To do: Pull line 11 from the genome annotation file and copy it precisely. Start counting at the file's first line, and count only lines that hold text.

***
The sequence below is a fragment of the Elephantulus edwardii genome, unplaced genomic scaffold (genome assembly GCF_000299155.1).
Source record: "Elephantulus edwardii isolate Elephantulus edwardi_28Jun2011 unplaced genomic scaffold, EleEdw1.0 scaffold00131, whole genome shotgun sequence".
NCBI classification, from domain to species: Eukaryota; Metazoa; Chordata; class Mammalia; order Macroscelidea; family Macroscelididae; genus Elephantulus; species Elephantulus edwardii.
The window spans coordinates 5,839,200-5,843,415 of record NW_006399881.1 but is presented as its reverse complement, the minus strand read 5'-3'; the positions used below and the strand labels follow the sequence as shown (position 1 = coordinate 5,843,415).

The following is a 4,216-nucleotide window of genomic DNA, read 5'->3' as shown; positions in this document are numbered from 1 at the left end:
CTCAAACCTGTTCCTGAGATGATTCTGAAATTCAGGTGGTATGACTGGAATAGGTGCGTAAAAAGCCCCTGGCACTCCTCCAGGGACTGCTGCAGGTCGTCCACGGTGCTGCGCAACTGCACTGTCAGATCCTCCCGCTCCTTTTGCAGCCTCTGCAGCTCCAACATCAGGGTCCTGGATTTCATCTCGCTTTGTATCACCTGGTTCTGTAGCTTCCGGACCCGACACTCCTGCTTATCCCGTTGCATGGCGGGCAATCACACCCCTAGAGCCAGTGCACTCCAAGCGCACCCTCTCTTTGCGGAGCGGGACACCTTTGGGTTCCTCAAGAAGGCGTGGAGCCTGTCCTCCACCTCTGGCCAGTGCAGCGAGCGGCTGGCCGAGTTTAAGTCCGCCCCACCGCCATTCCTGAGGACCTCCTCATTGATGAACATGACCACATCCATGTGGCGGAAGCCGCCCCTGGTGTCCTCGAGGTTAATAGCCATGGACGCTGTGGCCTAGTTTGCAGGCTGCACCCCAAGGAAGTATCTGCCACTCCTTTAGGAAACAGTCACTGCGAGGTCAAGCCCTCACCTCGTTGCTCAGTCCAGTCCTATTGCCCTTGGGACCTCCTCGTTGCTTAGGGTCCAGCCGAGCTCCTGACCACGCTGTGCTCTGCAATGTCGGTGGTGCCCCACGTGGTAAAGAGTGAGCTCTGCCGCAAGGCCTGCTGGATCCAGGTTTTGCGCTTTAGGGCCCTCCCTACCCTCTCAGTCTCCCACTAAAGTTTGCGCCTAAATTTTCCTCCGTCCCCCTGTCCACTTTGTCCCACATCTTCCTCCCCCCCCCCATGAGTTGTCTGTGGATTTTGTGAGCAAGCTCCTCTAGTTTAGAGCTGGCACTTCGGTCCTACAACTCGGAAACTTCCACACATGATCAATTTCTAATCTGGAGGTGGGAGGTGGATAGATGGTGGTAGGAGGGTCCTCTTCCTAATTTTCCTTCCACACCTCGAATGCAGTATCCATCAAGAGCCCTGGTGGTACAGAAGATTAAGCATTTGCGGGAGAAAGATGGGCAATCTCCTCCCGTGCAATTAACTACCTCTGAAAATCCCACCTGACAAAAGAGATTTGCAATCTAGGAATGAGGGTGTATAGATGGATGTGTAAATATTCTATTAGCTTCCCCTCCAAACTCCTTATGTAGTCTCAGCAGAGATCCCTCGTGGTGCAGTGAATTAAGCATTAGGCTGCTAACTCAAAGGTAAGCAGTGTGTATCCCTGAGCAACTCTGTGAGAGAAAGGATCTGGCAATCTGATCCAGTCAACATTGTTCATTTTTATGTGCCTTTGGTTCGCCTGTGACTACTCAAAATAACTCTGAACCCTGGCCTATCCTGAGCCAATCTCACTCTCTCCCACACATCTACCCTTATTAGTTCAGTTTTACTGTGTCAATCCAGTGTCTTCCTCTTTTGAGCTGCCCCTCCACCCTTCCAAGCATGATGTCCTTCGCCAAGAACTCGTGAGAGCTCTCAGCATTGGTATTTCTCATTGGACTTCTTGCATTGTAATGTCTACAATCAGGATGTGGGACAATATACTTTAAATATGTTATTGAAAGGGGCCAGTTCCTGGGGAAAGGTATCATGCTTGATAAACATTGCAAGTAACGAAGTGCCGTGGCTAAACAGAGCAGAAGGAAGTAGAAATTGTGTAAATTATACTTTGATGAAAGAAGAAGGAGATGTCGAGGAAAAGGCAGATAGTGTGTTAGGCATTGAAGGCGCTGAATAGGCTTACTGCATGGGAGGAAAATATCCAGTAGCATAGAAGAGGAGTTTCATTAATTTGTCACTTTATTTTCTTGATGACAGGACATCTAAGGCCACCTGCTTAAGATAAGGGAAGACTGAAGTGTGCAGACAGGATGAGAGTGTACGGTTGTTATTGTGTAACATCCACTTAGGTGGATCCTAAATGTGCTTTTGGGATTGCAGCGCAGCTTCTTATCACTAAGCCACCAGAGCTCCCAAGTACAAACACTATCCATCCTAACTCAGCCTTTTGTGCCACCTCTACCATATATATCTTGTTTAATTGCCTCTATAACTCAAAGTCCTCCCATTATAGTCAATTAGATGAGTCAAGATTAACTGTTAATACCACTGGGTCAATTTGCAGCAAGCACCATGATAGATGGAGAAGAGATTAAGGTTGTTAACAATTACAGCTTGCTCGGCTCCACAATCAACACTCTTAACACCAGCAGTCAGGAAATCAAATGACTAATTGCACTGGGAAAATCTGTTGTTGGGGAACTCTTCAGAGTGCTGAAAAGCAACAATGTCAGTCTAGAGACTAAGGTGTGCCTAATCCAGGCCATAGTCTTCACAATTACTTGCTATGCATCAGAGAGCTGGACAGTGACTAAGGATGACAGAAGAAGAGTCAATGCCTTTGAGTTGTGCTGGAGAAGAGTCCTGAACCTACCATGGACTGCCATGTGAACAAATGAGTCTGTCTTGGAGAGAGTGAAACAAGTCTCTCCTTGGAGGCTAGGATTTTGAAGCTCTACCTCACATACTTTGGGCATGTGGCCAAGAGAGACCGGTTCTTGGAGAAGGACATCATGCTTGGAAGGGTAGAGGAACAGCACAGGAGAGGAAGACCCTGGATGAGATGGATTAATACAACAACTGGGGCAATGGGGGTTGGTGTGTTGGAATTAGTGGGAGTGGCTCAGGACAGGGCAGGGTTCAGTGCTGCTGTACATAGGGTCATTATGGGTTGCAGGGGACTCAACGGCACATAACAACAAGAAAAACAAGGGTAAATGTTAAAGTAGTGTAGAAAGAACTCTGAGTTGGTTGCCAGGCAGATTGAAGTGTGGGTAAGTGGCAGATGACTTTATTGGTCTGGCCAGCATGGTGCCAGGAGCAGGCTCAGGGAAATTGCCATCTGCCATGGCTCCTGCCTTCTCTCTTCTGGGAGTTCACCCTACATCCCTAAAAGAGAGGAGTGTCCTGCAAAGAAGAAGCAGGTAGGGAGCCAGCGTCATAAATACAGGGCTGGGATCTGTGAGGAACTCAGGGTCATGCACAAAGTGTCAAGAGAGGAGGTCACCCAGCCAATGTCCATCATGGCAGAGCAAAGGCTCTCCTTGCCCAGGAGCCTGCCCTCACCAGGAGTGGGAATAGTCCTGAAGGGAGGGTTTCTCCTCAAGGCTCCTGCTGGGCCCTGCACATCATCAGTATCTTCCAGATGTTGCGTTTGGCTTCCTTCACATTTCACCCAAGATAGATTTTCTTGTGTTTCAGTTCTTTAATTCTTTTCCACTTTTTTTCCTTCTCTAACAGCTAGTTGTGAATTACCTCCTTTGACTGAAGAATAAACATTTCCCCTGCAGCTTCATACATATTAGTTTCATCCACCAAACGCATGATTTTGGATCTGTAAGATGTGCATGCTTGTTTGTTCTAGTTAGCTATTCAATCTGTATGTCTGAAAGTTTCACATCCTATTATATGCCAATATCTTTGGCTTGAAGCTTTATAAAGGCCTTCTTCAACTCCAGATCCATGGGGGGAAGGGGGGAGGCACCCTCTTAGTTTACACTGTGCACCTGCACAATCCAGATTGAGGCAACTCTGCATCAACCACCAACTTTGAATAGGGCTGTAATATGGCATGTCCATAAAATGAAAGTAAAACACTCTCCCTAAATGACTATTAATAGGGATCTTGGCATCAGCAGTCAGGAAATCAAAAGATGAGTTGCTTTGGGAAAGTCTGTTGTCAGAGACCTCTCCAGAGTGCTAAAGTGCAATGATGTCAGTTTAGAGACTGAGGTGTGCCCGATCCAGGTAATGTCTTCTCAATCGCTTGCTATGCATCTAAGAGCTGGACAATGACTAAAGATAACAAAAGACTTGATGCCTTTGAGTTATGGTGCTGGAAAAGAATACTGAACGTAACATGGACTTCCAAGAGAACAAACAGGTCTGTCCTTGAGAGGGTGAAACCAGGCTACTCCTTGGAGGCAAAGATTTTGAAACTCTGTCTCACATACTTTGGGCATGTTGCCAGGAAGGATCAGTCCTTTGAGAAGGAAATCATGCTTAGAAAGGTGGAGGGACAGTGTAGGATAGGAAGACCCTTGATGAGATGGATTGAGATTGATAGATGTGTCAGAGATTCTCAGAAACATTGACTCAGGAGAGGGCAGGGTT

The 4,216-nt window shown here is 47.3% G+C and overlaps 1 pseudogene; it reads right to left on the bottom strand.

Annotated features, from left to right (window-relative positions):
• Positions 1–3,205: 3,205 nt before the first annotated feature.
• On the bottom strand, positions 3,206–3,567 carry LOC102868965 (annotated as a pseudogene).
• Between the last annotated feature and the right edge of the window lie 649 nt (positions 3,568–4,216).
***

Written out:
• Between the last annotated feature and the right edge of the window lie 649 nt (positions 3,568–4,216).